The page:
Washington — Dr. Scott Gottlieb, the former commissioner of the Food and Drug Administration, said Sunday that the politicization of COVID-19 vaccines could hurt broader vaccination efforts, warning that vaccine rates could decline in the future.
"I do worry about the consequences of the moment we're in," Gottlieb, who sits on the board of Pfizer, said Sunday on "Face the Nation." "The fact that now vaccination is something that's dividing us culturally and politically, because I think that's going to have broader implications than just around COVID. I worry that going forward, we're going to see vaccination rates decline as this becomes more of a political football."
Governor Jim Justice of West Virginia, a Republican, COVID-19 vaccine mandate for students, citing parental choice, despite the requirement that students be vaccinated against other diseases like measles and rubella.that he opposes to implementing a
"From the standpoint of mandates, I don't believe in imposing upon our freedoms over and over and over," said Justice. "We all want to protect our children, but parents have decisions to make in this situation too."
But Gottlieb noted that schools have had vaccine requirements for students for decades, and said it was "inevitable" that COVID-19 vaccines would eventually be added to the list of required immunizations.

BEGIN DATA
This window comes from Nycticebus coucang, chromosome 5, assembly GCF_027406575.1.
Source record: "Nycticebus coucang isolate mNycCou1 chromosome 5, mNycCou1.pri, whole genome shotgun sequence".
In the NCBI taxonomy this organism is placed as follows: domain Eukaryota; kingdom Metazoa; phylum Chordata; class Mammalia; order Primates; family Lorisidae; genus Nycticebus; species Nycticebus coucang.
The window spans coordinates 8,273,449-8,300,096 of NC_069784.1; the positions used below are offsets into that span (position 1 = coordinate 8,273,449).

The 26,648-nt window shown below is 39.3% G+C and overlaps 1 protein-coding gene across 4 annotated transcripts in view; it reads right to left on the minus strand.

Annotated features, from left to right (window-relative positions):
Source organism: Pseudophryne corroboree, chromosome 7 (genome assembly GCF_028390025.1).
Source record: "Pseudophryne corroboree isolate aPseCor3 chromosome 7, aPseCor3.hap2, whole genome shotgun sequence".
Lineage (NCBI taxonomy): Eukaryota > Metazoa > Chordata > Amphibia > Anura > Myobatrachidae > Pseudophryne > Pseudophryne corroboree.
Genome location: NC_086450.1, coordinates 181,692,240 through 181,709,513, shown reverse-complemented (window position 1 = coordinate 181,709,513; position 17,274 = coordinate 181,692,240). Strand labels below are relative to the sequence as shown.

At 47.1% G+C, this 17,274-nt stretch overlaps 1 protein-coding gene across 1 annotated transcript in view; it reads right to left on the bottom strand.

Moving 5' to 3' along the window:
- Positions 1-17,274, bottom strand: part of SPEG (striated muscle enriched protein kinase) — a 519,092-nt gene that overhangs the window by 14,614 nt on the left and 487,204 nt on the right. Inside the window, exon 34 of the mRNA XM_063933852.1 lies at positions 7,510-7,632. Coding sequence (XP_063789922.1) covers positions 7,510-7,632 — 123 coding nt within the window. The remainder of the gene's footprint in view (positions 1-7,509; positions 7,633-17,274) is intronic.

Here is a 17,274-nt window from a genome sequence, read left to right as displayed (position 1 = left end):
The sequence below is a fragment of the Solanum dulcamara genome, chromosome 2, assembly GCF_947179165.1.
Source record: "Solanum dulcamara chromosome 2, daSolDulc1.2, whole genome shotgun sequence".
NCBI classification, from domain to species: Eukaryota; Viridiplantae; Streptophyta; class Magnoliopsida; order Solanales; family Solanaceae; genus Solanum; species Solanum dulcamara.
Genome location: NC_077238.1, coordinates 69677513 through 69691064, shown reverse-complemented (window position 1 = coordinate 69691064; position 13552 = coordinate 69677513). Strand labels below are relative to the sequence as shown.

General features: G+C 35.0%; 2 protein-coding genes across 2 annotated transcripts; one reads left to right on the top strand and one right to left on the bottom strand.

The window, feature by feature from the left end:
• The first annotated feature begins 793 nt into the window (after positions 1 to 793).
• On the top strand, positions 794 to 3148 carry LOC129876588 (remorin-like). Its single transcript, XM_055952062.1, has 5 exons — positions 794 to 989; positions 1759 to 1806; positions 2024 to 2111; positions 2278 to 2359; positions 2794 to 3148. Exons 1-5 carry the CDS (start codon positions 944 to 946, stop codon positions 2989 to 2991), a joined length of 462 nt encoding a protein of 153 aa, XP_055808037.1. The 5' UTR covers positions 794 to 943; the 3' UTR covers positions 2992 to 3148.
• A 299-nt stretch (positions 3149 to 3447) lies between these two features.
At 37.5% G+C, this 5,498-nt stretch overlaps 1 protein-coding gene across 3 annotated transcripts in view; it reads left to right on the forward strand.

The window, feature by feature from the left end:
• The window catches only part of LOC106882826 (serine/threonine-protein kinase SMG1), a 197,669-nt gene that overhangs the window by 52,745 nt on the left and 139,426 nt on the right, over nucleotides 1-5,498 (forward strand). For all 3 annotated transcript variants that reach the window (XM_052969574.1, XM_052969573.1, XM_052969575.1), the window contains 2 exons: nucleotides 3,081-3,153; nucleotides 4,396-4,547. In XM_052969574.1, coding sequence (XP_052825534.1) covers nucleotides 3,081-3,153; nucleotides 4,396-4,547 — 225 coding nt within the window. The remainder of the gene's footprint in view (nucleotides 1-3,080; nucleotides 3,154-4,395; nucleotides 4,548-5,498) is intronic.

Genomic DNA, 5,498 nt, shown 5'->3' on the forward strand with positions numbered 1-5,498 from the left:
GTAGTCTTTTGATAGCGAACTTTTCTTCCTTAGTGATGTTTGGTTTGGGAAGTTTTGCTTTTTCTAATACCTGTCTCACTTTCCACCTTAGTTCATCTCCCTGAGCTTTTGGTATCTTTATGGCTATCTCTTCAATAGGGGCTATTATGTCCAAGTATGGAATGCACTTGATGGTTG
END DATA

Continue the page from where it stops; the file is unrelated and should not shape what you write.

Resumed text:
"Look, these are not just individual choices. These are collective decisions and we've always looked at vaccination as a collective decision," he said. "That's why we have a childhood immunization schedule, because your behavior with respect to your choice around vaccination affects your community. That's why I think the right locus of decision-making around these mandates is as local a level as possible. So to the extent that governors and mayors can do this, I think that's going to depoliticize these kinds of decisions."
Last week, Californiato mandate the COVID-19 vaccine for school children, pending FDA approval of the vaccine for different age groups.
"The state already requires that students are vaccinated against viruses that cause measles, mumps, and rubella — there's no reason why we wouldn't do the same for COVID-19," stated California Gov. Gavin Newsom in a press release. "Today's measure, just like our first-in-the-nation school masking and staff vaccination requirements, is about protecting our children and school staff, and keeping them in the classroom."
Dr. Anthony Fauci, chief medical adviser to President Biden,on "Face the Nation" that he agreed with the step that Newsom took, noting that vaccine requirements for schools aren't new.
"We've been doing this for decades. My own children could not have gone to school if they had not gotten vaccinated with the measles, mumps and rubella," Fauci said.
In terms of vaccine requirements for private businesses, Gottlieb said he would be "trying to use big carrots rather than sticks."
"There [are] certainly tools that the federal government has at its disposal. But I think when you're getting down to private businesses in states, you want to see those decisions made by the businesses, at the local level," he said. "And I think the federal government could step in with incentives to try to drive that behavior."
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